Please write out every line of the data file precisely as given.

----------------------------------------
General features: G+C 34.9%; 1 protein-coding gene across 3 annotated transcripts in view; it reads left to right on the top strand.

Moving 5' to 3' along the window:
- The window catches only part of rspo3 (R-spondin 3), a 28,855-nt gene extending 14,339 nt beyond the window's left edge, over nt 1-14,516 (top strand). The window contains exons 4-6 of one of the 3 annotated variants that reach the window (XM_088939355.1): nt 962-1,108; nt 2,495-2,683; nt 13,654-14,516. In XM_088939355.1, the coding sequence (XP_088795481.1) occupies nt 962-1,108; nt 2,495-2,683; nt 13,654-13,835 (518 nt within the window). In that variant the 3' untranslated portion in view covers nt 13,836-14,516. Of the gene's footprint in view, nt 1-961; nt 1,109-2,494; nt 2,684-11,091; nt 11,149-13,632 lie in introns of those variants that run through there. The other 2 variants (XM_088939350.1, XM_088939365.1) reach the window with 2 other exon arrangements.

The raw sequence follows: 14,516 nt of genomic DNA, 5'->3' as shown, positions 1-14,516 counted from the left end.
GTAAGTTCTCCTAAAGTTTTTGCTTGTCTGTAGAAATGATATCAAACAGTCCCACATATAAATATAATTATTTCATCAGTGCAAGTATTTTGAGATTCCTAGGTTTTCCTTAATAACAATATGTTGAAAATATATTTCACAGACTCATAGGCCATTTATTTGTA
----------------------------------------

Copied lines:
General features: G+C 34.9%; 1 protein-coding gene across 3 annotated transcripts in view; it reads left to right on the top strand.

Moving 5' to 3' along the window:
- The window catches only part of rspo3 (R-spondin 3), a 28,855-nt gene extending 14,339 nt beyond the window's left edge, over nt 1-14,516 (top strand). The window contains exons 4-6 of one of the 3 annotated variants that reach the window (XM_088939355.1): nt 962-1,108; nt 2,495-2,683; nt 13,654-14,516. In XM_088939355.1, the coding sequence (XP_088795481.1) occupies nt 962-1,108; nt 2,495-2,683; nt 13,654-13,835 (518 nt within the window). In that variant the 3' untranslated portion in view covers nt 13,836-14,516. Of the gene's footprint in view, nt 1-961; nt 1,109-2,494; nt 2,684-11,091; nt 11,149-13,632 lie in introns of those variants that run through there. The other 2 variants (XM_088939350.1, XM_088939365.1) reach the window with 2 other exon arrangements.

The raw sequence follows: 14,516 nt of genomic DNA, 5'->3' as shown, positions 1-14,516 counted from the left end.
GTAAGTTCTCCTAAAGTTTTTGCTTGTCTGTAGAAATGATATCAAACAGTCCCACATATAAATATAATTATTTCATCAGTGCAAGTATTTTGAGATTCCTAGGTTTTCCTTAATAACAATATGTTGAAAATATATTTCACAGACTCATAGGCCATTTATTTGTA